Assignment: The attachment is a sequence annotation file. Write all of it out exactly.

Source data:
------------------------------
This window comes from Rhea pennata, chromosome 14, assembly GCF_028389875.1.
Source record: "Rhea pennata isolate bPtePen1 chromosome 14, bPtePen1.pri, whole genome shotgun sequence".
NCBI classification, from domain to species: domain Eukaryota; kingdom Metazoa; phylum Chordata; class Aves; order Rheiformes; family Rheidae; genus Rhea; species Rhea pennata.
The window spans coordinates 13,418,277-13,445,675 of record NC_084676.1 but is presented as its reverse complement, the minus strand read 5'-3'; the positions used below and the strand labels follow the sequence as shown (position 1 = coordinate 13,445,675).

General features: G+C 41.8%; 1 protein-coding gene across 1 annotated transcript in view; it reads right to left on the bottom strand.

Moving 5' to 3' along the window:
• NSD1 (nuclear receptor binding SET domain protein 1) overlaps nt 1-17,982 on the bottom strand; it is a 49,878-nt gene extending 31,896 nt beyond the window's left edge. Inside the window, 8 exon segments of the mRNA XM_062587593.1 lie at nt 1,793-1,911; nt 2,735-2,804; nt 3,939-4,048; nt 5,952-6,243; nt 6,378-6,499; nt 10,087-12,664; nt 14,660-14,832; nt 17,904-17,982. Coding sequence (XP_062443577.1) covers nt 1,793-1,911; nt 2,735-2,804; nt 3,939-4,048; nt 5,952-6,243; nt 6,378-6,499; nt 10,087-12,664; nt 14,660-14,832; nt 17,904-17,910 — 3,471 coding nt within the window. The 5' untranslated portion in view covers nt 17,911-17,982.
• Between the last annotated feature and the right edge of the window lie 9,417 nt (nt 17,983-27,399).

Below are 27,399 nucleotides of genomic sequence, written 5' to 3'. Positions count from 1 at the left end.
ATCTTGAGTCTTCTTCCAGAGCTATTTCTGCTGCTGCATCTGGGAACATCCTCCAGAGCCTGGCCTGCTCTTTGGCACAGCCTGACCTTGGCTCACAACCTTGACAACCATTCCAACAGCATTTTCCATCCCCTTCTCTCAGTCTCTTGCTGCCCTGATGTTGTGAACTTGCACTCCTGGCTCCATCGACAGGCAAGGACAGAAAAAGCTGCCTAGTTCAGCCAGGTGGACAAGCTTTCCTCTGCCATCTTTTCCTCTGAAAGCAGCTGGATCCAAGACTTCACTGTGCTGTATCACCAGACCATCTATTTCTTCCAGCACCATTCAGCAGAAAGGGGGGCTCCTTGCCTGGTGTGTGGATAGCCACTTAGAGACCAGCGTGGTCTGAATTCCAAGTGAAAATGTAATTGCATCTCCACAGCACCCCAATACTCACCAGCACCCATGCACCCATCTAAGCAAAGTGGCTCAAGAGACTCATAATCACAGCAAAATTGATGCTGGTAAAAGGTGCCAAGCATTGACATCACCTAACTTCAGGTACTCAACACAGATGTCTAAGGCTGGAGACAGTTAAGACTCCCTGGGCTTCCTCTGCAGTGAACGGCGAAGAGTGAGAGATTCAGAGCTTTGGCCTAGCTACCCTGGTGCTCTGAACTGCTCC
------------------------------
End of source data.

This window comes from Rhea pennata, chromosome 14, assembly GCF_028389875.1.
Source record: "Rhea pennata isolate bPtePen1 chromosome 14, bPtePen1.pri, whole genome shotgun sequence".
NCBI classification, from domain to species: domain Eukaryota; kingdom Metazoa; phylum Chordata; class Aves; order Rheiformes; family Rheidae; genus Rhea; species Rhea pennata.
The window spans coordinates 13,418,277-13,445,675 of record NC_084676.1 but is presented as its reverse complement, the minus strand read 5'-3'; the positions used below and the strand labels follow the sequence as shown (position 1 = coordinate 13,445,675).

General features: G+C 41.8%; 1 protein-coding gene across 1 annotated transcript in view; it reads right to left on the bottom strand.

Moving 5' to 3' along the window:
• NSD1 (nuclear receptor binding SET domain protein 1) overlaps nt 1-17,982 on the bottom strand; it is a 49,878-nt gene extending 31,896 nt beyond the window's left edge. Inside the window, 8 exon segments of the mRNA XM_062587593.1 lie at nt 1,793-1,911; nt 2,735-2,804; nt 3,939-4,048; nt 5,952-6,243; nt 6,378-6,499; nt 10,087-12,664; nt 14,660-14,832; nt 17,904-17,982. Coding sequence (XP_062443577.1) covers nt 1,793-1,911; nt 2,735-2,804; nt 3,939-4,048; nt 5,952-6,243; nt 6,378-6,499; nt 10,087-12,664; nt 14,660-14,832; nt 17,904-17,910 — 3,471 coding nt within the window. The 5' untranslated portion in view covers nt 17,911-17,982.
• Between the last annotated feature and the right edge of the window lie 9,417 nt (nt 17,983-27,399).

Below are 27,399 nucleotides of genomic sequence, written 5' to 3'. Positions count from 1 at the left end.
ATCTTGAGTCTTCTTCCAGAGCTATTTCTGCTGCTGCATCTGGGAACATCCTCCAGAGCCTGGCCTGCTCTTTGGCACAGCCTGACCTTGGCTCACAACCTTGACAACCATTCCAACAGCATTTTCCATCCCCTTCTCTCAGTCTCTTGCTGCCCTGATGTTGTGAACTTGCACTCCTGGCTCCATCGACAGGCAAGGACAGAAAAAGCTGCCTAGTTCAGCCAGGTGGACAAGCTTTCCTCTGCCATCTTTTCCTCTGAAAGCAGCTGGATCCAAGACTTCACTGTGCTGTATCACCAGACCATCTATTTCTTCCAGCACCATTCAGCAGAAAGGGGGGCTCCTTGCCTGGTGTGTGGATAGCCACTTAGAGACCAGCGTGGTCTGAATTCCAAGTGAAAATGTAATTGCATCTCCACAGCACCCCAATACTCACCAGCACCCATGCACCCATCTAAGCAAAGTGGCTCAAGAGACTCATAATCACAGCAAAATTGATGCTGGTAAAAGGTGCCAAGCATTGACATCACCTAACTTCAGGTACTCAACACAGATGTCTAAGGCTGGAGACAGTTAAGACTCCCTGGGCTTCCTCTGCAGTGAACGGCGAAGAGTGAGAGATTCAGAGCTTTGGCCTAGCTACCCTGGTGCTCTGAACTGCTCC